Crimson Cutlass is a role playing game stretching back into the late 1970's. When it was created it was different than other RPG's and continues to innovate and evolve.
The setting is a cross between the 1600's and Captain Blood. You begin as a Gentleman Adventurer in a semi-historical world. There are no orcs or magic (37 years and still no need). Are men terrified of supernatural things? Sure. Do unexplainable things happen? Of course. Is it magic, or witch craft, or demonic? The fire is equally hot to a warlock as a pretender.
While most games start with about 6 "Statistics" generated from 3d6, Cutlass only has 4 Traits. You either are Cunning or you are not. You either are Lordly or you are not. Same for Dashing and Stout. Not being Dashing does not mean you cannot do dashing things, it just means you aren't as good at them.
There are no classes other than, of course, a Dashing man is not the same as a Cunning man. There are 36 skills to further customize your character. It takes less than 5 minutes to generate a character. The player breaths life into the Character. Is he courageous and bold? Or fearful and conniving? a solider, a noble, a peasant, a swordsman for hire, or a cunning merchant. You don't need to buy another book describing what that means, the player need only choose that path ... and earn it.
Rather than hit points, the players have but a single "vicious" wound. On your second vicious wound, the character is dead. The good news is there are "Knocked Unconscious" and "Surrendered" results as well. And, once the player takes his first wound, usually the character can drop out of the mission (to return later). Deciding to continue wounded in a mission is no small decision.
Most task resolution can be handled with two die eight. If you have the skill or trait required, a player would roll three die eight. On occasion, a single die eight is required for number of sailors lost or a few action tables. The game is stream-lined to allow the gaming to focus on the action and story.
Characters don't collect experience points or go up a level when the Referee "determines". Characters advance when they have completed (or checked) all the "ignobles" or events of their level. These include Sea Voyages, Display of Skills, Tale Worthy Experiences, Conflict of Arms, and Personal Duels. Until you have done all nine ignoble deeds, you do not progress in level. As the character goes up in level, it becomes more challenging to "check" that ignoble. (A zero level character would check the ignoble by simply travelling aboard a ship, but a sixth level character would need to explore uncharted waters.)
Combat is not simply roll die twenty and check armor class, it is a combination of the Player's choice ("Shoot bad guy with Pistol"), situation ("Personal Duels"), and the draw of a Tarot Card ("Seven of Coins"). The Referee (or Player) look up that result and it becomes "You drop your pistol, but as your opponent jests at your mishap, you ready another and fire. Dispatch one opponent on a roll of 8. If you have the skill Pistoleer, roll the extra die eight.) Of course, you can just roll a few dice if the Referee chooses, but the uncertainty of the Tarot deck adds drama to any action.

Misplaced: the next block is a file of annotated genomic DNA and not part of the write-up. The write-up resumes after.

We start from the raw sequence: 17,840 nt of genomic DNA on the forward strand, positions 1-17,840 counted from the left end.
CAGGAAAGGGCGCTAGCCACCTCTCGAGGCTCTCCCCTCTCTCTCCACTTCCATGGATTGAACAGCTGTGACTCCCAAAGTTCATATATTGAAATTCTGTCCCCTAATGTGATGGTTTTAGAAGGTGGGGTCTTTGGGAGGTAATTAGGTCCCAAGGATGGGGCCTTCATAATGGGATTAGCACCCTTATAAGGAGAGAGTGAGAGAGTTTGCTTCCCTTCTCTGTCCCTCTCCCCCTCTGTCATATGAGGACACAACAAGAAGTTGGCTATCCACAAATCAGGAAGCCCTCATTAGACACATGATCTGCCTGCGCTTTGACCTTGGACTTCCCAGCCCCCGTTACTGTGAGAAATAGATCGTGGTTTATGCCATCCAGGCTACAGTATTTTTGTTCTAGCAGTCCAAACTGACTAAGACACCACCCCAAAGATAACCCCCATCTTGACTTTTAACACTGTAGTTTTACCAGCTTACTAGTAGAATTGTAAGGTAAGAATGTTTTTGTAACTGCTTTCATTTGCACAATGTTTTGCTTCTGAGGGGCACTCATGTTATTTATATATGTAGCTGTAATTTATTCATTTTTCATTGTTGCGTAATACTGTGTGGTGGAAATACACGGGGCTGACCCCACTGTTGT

Action comes at the player pretty fast as Book One includes mechanics for Personal Duels, Ship Engagements, Conflict of Arms, and Sieges and Bombardment. All with the Tarot. All with the situation at hand. And, all based on the Player's direction. (Miniatures, maps, ships, cards, sliders, white board, tablets, projectors optional.)
If that was not enough, there is also between mission activities and even a detailed combat system if the players feel a need to test their mettle against each other.
But, what of the Referee you ask? The player has all these neat tools ... what about the Referee?
In Book 2 and 3, the Referee gets the tools to run Missions and Encounters. Of course the Referee can hand make a mission and allow players to hunt and peck their way through. The mission can be a conspiracy at court, a battle at sea, intrigues in the Olde World, a journey to the New World. But, the referee can also use the Tarot to generate detailed missions with historical notes and subtle villains. It's not enough to simply draw the Queen of Coins (The Daughter of a Noble) -- if the card is inverted, it is the Suitor of the Daughter of the Noble.
Mission: Six of Rods -- Perform a Treasonable Act. Each card in turn fleshes out the mission and creates the rivals, twists, and limitations of the mission. The Referee is free to take as much (or little) as preferred. The mission generation can be on the fly or in advance and detailed by the Referee. I have summarized the draw here. The author has provided historical context with most draws.
With the mission and players, the referee can generate Encounters depending on the Settings and again, the flip of the Tarot cards. Did the weather turn? Did the rigging foul? Did you forget your favorite pocket watch? Does the grumbler on the ship call you out? Did the Prince of the realm pass? Did something go missing? Did you learn a new skill? What is that ship on the horizon? Again, with the Tarot, and the player's interaction, the mission is executed. Some fail. Some succeed. Sometimes an old foe returns. Sometimes, there are great riches. Sometimes, humiliation. Heroes live and Cowards die (or the reverse). All in a few flips of the card and the choice of the players.
This is but a taste of what is in the Crimson Cutlass game.
The digest sized books were printed back in the 90's and most are gone. They appear occasionally on eBay. A newer version is now available on the Amazon Kindle including Book 4. One can have the printed book for a few bucks more and purchase a Tarot deck and enjoy the best RPG you aren't playing (yet).
The original books are:
Crimson Cutlass Book One
Crimson Cutlass Book Two
Crimson Cutlass Book Three